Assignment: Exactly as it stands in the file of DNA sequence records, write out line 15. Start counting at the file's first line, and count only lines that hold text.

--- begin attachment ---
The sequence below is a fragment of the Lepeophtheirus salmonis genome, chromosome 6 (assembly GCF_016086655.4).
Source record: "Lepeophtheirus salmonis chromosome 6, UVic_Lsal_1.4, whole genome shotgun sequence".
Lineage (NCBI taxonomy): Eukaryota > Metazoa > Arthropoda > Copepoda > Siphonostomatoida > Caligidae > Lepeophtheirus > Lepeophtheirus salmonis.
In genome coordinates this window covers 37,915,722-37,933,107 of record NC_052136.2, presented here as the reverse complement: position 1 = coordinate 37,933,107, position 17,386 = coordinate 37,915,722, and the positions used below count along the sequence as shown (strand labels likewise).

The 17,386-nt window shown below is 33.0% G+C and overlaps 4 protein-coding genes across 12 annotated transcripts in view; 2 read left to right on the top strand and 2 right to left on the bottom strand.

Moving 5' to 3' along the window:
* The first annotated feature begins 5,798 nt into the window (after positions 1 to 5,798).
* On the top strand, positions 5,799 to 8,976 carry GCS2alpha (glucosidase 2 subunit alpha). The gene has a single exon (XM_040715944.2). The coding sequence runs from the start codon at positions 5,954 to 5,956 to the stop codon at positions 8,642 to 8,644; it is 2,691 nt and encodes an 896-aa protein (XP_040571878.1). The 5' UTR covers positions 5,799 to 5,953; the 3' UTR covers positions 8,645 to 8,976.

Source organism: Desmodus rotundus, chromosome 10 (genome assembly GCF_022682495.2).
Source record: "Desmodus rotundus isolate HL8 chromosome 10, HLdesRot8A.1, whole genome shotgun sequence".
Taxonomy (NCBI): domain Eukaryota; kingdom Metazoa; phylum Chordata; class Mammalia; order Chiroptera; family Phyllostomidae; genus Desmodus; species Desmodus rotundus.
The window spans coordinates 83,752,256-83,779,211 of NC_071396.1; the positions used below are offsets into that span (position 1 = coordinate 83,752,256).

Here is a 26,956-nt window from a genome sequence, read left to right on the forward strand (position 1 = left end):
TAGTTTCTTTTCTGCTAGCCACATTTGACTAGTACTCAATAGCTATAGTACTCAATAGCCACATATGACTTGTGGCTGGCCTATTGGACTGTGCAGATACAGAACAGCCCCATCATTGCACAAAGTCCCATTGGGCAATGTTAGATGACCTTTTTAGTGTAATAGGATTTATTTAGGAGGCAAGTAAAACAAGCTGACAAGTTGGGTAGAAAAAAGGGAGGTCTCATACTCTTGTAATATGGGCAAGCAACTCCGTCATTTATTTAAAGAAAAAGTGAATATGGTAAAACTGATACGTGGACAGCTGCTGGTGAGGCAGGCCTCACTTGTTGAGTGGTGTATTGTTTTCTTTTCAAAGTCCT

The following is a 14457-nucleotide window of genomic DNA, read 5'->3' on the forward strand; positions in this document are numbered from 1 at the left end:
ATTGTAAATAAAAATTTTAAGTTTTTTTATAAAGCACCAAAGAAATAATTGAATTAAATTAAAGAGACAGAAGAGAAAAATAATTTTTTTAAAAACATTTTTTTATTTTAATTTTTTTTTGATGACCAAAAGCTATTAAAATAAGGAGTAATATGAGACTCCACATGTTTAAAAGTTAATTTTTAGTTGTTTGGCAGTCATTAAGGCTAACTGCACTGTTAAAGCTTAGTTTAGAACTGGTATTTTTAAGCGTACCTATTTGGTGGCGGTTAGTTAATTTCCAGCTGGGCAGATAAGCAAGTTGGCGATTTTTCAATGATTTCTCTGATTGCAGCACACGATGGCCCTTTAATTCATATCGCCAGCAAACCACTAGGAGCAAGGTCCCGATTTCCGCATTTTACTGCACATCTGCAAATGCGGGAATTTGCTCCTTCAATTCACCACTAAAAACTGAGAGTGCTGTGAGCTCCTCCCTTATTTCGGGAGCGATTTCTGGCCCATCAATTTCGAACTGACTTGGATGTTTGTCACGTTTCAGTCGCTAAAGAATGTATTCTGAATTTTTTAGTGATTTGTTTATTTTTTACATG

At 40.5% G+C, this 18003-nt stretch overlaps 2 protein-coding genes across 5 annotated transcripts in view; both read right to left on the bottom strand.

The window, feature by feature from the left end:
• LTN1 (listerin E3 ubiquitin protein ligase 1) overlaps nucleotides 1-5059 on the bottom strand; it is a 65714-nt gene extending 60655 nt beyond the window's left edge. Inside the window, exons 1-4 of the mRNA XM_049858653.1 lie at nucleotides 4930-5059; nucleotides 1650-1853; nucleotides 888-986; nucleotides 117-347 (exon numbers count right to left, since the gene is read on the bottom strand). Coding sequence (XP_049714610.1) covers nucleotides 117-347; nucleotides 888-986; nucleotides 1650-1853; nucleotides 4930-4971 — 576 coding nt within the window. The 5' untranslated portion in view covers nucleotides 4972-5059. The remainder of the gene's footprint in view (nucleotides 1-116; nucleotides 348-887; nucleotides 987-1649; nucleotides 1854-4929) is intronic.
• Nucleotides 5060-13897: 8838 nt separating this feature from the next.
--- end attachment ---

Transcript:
The following is a 14457-nucleotide window of genomic DNA, read 5'->3' on the forward strand; positions in this document are numbered from 1 at the left end: